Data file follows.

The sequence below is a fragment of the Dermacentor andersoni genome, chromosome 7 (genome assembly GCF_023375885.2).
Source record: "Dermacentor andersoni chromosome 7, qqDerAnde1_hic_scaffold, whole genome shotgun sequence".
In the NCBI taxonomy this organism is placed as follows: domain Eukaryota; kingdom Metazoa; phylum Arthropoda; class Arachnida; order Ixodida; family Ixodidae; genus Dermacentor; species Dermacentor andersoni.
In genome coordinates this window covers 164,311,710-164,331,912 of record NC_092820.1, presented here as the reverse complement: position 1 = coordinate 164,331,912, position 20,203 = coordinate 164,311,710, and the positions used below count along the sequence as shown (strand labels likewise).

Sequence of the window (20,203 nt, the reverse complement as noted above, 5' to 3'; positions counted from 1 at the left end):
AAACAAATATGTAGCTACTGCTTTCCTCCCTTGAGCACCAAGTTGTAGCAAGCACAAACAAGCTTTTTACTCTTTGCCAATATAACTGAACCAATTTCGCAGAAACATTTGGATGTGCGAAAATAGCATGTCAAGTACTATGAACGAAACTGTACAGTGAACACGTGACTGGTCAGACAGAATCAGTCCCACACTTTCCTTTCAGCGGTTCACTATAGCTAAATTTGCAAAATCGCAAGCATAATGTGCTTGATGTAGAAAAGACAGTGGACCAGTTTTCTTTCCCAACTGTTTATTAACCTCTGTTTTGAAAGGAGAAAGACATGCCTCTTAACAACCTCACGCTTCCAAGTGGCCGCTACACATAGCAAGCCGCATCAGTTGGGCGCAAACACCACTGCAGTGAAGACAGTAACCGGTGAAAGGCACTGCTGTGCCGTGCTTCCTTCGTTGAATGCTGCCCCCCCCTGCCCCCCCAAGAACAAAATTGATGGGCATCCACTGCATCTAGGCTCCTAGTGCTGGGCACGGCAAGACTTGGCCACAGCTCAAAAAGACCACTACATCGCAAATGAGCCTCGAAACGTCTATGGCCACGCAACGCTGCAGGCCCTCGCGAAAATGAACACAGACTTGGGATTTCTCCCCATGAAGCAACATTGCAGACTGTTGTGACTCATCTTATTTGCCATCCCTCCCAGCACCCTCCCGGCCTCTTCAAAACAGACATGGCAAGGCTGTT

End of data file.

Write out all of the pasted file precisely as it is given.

The sequence below is a fragment of the Dermacentor andersoni genome, chromosome 7 (genome assembly GCF_023375885.2).
Source record: "Dermacentor andersoni chromosome 7, qqDerAnde1_hic_scaffold, whole genome shotgun sequence".
In the NCBI taxonomy this organism is placed as follows: domain Eukaryota; kingdom Metazoa; phylum Arthropoda; class Arachnida; order Ixodida; family Ixodidae; genus Dermacentor; species Dermacentor andersoni.
In genome coordinates this window covers 164,311,710-164,331,912 of record NC_092820.1, presented here as the reverse complement: position 1 = coordinate 164,331,912, position 20,203 = coordinate 164,311,710, and the positions used below count along the sequence as shown (strand labels likewise).

Sequence of the window (20,203 nt, the reverse complement as noted above, 5' to 3'; positions counted from 1 at the left end):
AAACAAATATGTAGCTACTGCTTTCCTCCCTTGAGCACCAAGTTGTAGCAAGCACAAACAAGCTTTTTACTCTTTGCCAATATAACTGAACCAATTTCGCAGAAACATTTGGATGTGCGAAAATAGCATGTCAAGTACTATGAACGAAACTGTACAGTGAACACGTGACTGGTCAGACAGAATCAGTCCCACACTTTCCTTTCAGCGGTTCACTATAGCTAAATTTGCAAAATCGCAAGCATAATGTGCTTGATGTAGAAAAGACAGTGGACCAGTTTTCTTTCCCAACTGTTTATTAACCTCTGTTTTGAAAGGAGAAAGACATGCCTCTTAACAACCTCACGCTTCCAAGTGGCCGCTACACATAGCAAGCCGCATCAGTTGGGCGCAAACACCACTGCAGTGAAGACAGTAACCGGTGAAAGGCACTGCTGTGCCGTGCTTCCTTCGTTGAATGCTGCCCCCCCCTGCCCCCCCAAGAACAAAATTGATGGGCATCCACTGCATCTAGGCTCCTAGTGCTGGGCACGGCAAGACTTGGCCACAGCTCAAAAAGACCACTACATCGCAAATGAGCCTCGAAACGTCTATGGCCACGCAACGCTGCAGGCCCTCGCGAAAATGAACACAGACTTGGGATTTCTCCCCATGAAGCAACATTGCAGACTGTTGTGACTCATCTTATTTGCCATCCCTCCCAGCACCCTCCCGGCCTCTTCAAAACAGACATGGCAAGGCTGTT